And then it led me to my first startup soon after that to be in their actual legal team, which was a really cool FinTech company in 2015 and all's history from there.
I didn't even have a job that was legal coming out of it, which is crazy. When you think about all that networking, I came out with something that was completely the opposite. I wasn't even touching legal except for maybe looking at contracts between the client and the recruiter.
But I think taking a chance on that was the best chance I took because it led me to where I am today and I've been in-house since law school. I was just one of those lawyers that just didn't do the law firm route except for my clerkship programs.
So it's sometimes the chances that you take or not the chances that you want to take, but they lead you to where you are so grateful to be today.
On Her First Legal Job
Getting the Chance, Starting at The Bottom, and Making an Impact
I am so grateful to my first legal position because they did take a chance on me with someone from an international law school, with like a recruiting background at that point. And a shoutout to Janine who is one of the most incredible lawyers I know and is one of my biggest mentors, but she was the general counsel at Zest Finance at that time - now, Zest AI. She's no longer there anymore, but she took a chance on me because I came and I was like I will do this.
It was a contract role. I knew that there was no guarantee that I was going to continue after three months, but I just went in there and was like, I don't care if it's starting from the bottom, I am going to prove to you that I will make an impact at this company and you need me in this team. And you'll be surprised that teams will create that role for you if you have shown up and you've made an impact.
That was sort of the motivation that I had that I am glad that I came out of my shell for because I would not be where I am today, if it wasn't for those small chances that people took, but also that persistence and that hustle. It's not easy to find a job it's just not, you know.
On How to Get Someone to Take a Chance on You
Demonstrate Drive, Eagerness to Learn, Empathy, and Emotional Intelligence
It's that drive and that eagerness to learn. It really is because anytime someone reaches out to me for advice, I'm always there just because I was that person. And so I just have so much more sensitivity towards it, but as long as they're willing to put in the work, of course, right.
I've been really enjoying getting to be a mentor to some individuals. If someone comes to me with that eagerness to learn, there's nothing like it because that motivation, that drive, and that ambition will drive success.
And you feel good as a mentor, you feel good as who's hired that individual or who has helped that person because that's a reflection of your own self. I truly believe that even if they don't necessarily have the exact experience, if they have some experience in certain things, but have the drive to learn and to pick things up quickly and have the empathy and the emotional intelligence. I mean, that's just a recipe for success in my book.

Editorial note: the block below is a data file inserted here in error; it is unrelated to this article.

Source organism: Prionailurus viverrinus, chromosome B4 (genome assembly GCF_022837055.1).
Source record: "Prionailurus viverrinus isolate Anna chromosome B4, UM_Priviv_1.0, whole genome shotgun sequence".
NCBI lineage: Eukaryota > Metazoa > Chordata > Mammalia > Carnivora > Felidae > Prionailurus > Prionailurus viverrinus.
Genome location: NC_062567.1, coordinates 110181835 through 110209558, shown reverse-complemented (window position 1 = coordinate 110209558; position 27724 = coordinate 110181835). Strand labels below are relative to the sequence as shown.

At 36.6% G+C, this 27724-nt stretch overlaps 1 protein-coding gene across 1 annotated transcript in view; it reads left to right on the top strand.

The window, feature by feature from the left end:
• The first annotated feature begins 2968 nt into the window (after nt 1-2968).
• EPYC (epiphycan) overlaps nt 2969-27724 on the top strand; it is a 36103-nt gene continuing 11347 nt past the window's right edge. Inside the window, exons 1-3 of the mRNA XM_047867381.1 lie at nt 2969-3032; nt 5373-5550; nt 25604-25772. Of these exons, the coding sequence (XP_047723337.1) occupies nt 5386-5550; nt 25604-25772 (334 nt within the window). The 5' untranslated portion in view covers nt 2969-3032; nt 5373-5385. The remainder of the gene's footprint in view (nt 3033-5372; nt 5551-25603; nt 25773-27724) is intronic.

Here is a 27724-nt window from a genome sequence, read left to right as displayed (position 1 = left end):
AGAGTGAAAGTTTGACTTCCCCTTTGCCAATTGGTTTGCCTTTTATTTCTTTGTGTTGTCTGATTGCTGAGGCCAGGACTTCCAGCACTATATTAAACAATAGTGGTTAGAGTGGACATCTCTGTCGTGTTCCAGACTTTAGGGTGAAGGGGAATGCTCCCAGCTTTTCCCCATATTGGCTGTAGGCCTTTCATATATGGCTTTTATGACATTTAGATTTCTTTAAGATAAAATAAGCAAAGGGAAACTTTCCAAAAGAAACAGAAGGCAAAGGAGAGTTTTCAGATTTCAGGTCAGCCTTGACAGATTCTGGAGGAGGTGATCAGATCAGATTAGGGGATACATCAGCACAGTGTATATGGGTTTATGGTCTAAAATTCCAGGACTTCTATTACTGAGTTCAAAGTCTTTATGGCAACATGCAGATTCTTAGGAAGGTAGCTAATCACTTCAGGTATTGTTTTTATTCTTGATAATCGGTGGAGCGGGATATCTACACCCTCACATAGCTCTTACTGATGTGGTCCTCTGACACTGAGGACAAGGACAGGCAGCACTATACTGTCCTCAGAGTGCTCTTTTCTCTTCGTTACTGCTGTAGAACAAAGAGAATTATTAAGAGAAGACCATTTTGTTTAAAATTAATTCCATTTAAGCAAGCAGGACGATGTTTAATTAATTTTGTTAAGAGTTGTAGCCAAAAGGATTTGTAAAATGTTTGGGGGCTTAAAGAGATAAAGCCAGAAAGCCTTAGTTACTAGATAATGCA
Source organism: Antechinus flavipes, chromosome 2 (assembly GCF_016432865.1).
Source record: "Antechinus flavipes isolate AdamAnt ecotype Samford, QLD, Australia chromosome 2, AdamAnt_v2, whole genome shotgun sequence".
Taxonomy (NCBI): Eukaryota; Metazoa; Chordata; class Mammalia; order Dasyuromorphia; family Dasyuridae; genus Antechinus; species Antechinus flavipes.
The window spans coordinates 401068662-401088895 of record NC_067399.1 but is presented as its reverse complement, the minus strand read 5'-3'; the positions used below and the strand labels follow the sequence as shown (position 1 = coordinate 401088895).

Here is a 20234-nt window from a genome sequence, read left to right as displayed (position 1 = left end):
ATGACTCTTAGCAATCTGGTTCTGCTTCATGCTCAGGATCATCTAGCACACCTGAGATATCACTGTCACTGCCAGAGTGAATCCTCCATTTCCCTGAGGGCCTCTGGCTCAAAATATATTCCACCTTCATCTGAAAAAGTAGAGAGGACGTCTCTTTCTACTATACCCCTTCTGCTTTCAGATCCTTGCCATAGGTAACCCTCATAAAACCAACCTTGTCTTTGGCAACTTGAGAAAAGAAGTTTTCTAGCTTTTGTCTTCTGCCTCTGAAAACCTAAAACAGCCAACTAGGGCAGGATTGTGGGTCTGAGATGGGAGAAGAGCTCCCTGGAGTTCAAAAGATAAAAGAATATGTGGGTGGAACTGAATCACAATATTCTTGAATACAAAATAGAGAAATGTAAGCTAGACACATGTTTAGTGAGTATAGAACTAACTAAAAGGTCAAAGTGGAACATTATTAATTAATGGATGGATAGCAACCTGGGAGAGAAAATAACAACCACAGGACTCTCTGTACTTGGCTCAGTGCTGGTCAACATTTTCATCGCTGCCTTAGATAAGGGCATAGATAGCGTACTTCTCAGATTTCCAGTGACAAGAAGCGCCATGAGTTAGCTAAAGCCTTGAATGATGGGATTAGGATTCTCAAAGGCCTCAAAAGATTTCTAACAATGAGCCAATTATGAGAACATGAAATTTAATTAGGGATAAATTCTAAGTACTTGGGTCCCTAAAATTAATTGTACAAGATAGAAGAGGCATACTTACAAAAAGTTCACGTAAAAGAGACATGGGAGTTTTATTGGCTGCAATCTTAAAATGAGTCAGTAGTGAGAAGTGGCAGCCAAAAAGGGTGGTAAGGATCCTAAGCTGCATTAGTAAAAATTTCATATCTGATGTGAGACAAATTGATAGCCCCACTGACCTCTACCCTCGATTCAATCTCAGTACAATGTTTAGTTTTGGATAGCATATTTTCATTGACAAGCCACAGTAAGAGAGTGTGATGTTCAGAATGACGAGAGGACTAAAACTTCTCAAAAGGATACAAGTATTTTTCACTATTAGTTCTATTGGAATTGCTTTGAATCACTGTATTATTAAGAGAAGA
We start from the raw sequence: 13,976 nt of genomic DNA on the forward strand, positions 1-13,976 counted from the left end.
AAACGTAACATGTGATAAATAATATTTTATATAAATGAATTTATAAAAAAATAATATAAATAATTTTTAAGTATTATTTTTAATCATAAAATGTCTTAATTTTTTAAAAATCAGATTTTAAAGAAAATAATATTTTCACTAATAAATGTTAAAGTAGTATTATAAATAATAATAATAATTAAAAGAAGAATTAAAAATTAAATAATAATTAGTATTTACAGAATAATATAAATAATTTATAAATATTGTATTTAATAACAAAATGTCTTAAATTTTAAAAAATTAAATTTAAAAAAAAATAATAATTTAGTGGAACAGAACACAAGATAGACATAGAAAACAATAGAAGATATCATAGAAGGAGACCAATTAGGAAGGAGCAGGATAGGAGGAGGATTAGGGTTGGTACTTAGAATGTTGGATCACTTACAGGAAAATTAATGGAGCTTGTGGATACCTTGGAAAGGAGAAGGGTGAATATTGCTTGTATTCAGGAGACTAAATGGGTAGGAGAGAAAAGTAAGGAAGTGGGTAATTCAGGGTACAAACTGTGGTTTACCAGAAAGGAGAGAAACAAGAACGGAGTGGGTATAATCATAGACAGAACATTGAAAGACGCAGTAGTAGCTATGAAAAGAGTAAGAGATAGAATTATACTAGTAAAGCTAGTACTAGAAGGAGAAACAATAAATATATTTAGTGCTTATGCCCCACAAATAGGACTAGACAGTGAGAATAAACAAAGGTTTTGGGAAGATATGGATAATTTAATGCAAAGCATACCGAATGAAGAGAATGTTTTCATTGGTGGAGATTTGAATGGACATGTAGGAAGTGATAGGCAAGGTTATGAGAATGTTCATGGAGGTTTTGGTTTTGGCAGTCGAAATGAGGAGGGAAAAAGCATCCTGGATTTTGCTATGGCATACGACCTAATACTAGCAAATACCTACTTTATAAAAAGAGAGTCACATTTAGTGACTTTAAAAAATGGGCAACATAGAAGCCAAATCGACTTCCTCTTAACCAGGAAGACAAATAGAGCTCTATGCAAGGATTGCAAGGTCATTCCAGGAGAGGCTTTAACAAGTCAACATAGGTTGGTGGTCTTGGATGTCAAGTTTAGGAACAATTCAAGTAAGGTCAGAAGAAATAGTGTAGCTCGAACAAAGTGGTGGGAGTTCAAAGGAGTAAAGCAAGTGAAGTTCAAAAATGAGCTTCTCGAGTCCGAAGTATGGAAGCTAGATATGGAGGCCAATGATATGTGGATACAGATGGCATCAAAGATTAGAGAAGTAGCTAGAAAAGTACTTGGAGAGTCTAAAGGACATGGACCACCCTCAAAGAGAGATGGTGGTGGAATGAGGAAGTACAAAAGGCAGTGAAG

On Debunking a Common Misconception About In-House Counsel
You’re Never Stuck in One Area: You Can Change Paths
It's gotta be the fact that you can't change paths. I went from what? Recruiting to FinTech, to drone tech, to consulting, to corporate, to e-commerce. And it's a misconception to think that you're stuck in one area of practice or one area of law. And mind you, there's obviously certain areas that you have to have experience in, I'm not saying that. But as an in-house counsel, that's been able to move different industries, the skill set remains the same, and I think you can still explore different areas and different companies while bringing that toolbox with you.
That's one misconception and part of that is don't be afraid to create something that you want for yourself because I've been blessed by wonderful bosses and mentors and teams in-house where if there's something that I want to do and it sounds so out of the ordinary and may not even touch law and may not even have anything to do with it, but I want to work on something, just ask. People think that asking questions may not get you the results, but I always say, keep asking questions and keep trying new things because it changes the course of your own trajectory and your own skill set.
Go for it. Just, just ask the questions, just do it. What do you have to lose?
Lawyers Who Lead is a weekly podcast that celebrates lawyers who are making powerful changes through extraordinary leadership. Each week, Lawline’s Chief Storyteller, Sigalle Barness, interviews a lawyer who is driving meaningful change in the legal industry. Guests represent a diverse and exciting range of experiences but with one common thread, the pursuit of bettering the legal profession.
Each episode explores the guest’s journey to leadership, the underlying principles that helped them make an impact, and devises ways listeners can apply these concepts in their own lives.